How the Russian Armed Forces have changed over the past 15 years

A Russian soldier with an anti-drone gun

Maxim Bogodvid/Sputnik

In the 21st century, the Russian military has gone from an obsolete technology to one of the most powerful on the world stage. What had to change to achieve these results?

The main areas of reform of the Russian armed forces were finalized in the late 2000s. At the time, the Russian armed forces were little more than a smaller version of the armed forces of the Soviet Union, which characterized by widespread hazing among military personnel, reliance on mobilization, deployment of troops, and putting the economy on a “military base”. before an expected war with the United States and its many allies. Indeed, the armed forces are preparing for a repeat of the military operations of the Great Patriotic War (1941-1945), which no longer meet the requirements of modern times and modern warfare.

How the army had to be reformed

Recruitment in the armed forces is undergoing a major overhaul. The country’s political leaders retained conscription, but halved its duration to one year. The number of young men drafted into the army was also drastically reduced. Thus, in the fall of 2021, under a presidential decree, 127,500 men were called up for military service, so that for this whole year the figure was around 250,000. If we suppose that the total numerical strength of the Russian Armed Forces is about 900,000 military personnel, this means that conscription accounts for about 28%.

This made it possible to form military units and permanent readiness formations capable of solving combat tasks without mobilization deployment. At the same time, a significant mobilization potential of the Russian army was preserved. The main difference between the permanent readiness units and the rest of the Russian armed forces is that the former are only occupied by contract servicemen. This eliminates the need for constant training of new recruits twice a year.

Of course, also in Soviet times, the strategic missile troops were in a permanent state of readiness, and they had a relatively small share of conscripts. There were also few conscripts in the air and missile defense teams on combat duty. But, previously, this principle never applied to ground troops, which in Soviet times were not supposed to be used without a mobilization deployment. In addition, there were so-called cadre military units and formations (understaffed) which, in principle, could not carry out combat missions in peacetime.

What new military equipment did the army need


No less important role in the transformation of the Russian Armed Forces was played by their technological upgrading. The armed conflicts of the early 2000s showed that the equipment and equipment of the Russian Armed Forces increasingly lag behind not only those of the most advanced armies (mainly the United States), but also of their partners of the post-Soviet space, such as Georgia. This was true for combat and support systems (e.g. communications, reconnaissance and target designation systems). Russian troops still had a significant amount of Soviet weapons, some of which had been in service for more than 20 years.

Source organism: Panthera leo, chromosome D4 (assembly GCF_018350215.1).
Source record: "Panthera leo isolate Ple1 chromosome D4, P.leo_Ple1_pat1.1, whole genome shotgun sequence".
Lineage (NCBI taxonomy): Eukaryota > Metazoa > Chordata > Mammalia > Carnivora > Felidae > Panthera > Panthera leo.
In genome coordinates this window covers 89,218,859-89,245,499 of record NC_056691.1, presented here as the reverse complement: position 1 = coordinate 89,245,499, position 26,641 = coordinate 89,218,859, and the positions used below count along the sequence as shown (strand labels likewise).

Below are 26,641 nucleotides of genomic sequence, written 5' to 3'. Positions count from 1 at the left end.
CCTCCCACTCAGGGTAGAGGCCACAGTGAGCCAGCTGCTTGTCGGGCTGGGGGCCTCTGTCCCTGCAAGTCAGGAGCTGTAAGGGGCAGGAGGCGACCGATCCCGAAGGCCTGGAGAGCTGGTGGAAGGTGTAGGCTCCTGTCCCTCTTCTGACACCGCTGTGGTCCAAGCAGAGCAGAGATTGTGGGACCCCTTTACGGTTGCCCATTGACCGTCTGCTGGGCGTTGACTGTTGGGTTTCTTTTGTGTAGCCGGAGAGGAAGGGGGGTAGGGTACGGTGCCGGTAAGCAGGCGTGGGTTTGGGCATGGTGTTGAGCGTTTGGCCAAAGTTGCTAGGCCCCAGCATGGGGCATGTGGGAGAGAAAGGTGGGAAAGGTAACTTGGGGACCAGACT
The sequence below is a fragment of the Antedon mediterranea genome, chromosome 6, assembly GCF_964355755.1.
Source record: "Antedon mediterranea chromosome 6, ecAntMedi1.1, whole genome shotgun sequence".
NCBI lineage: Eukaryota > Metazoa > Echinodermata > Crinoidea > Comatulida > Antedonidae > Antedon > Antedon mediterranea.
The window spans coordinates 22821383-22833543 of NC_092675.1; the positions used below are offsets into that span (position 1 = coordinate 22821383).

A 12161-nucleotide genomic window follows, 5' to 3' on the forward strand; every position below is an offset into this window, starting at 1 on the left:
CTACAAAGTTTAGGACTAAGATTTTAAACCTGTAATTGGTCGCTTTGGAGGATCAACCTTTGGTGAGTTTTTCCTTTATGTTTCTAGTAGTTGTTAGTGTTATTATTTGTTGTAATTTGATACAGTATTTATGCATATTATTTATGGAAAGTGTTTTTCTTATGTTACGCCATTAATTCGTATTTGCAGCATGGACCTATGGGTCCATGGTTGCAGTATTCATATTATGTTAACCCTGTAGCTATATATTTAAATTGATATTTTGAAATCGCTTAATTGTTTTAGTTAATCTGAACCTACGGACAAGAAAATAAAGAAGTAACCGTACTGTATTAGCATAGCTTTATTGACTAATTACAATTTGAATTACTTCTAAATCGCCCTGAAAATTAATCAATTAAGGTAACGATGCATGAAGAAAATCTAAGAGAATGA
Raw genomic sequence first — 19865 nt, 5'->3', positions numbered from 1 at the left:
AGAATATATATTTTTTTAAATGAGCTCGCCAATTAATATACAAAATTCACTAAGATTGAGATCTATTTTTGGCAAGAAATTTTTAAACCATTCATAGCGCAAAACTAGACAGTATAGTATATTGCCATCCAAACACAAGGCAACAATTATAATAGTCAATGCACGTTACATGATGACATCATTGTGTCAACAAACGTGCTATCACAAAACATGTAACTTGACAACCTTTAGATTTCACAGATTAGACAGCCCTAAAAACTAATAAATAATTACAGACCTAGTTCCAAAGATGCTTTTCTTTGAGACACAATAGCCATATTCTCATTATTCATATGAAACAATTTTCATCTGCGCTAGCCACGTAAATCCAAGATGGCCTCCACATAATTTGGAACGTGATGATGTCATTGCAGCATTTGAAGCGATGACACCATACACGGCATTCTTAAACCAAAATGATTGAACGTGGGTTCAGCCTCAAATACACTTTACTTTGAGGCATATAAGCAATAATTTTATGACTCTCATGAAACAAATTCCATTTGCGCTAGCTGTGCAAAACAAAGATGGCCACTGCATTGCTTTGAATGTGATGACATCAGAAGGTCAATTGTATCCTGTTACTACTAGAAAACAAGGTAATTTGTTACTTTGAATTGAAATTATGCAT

In 2014-2015, the measures taken by the Russian leadership made it possible to create a fundamentally new army capable of combat in real time (previously this applied only to the American army). To this end, powerful satellite communication channels have been established. Land, sea, air and space reconnaissance systems began transmitting information immediately through combat control channels. In particular, this made it possible to assign target designations to different types of strike systems in real time.

Finally, the Russian armed forces began to receive modern artillery systems, armored vehicles and combat aircraft. For example, ground troops began to be supplied – on a large scale – with T-80 tanks with active defense systems, BMP-3 infantry fighting vehicles and BTR-80 armored personnel carriers, as well as armored GAZ-2330 ‘Tigr’. vehicles, Iskander operational and tactical missile systems and later with 152-mm 2S35 ‘Koalitsiya-SV’ self-propelled howitzers based on the Т-90 tank. At the same time, Soviet weapons were modernized, which not only extended their service life, but also gave them a new quality, including the ability to conduct armed combat in real time.


A technological breakthrough occurred in the development of ground and air electronic warfare systems, sea-launched “Kalibr” cruise missiles, hypersonic warhead missile systems (the strategic “Avangard”, the launched “Kinzhal” by air, sea -launched ‘Tsirkon’). The Russian Su-35 multirole fighters and Su-34 fighter-bombers are on par with the best models available elsewhere in the world. Gradually, the country is regaining advanced positions in the development and production of unmanned aerial vehicles.

Previous decisions on the size of the Russian armed forces and their technological upgrading have proven their effectiveness in Syria. Since the fall of 2015, Russia has been testing the latest weapons systems in real conditions and practicing the interaction of battalion tactical groups on the battlefield. Equally important was the experience of using various types of robotic systems in Syria, including strike systems.

Thus, over the past 15 years, Russia has managed to create modern armed forces. And his potential adversaries will have to take this into account.

Vladimir Yevseyev, doctor of technological studies, is the head of the department of Eurasian integration and development of the SCO at the Institute of CIS countries.

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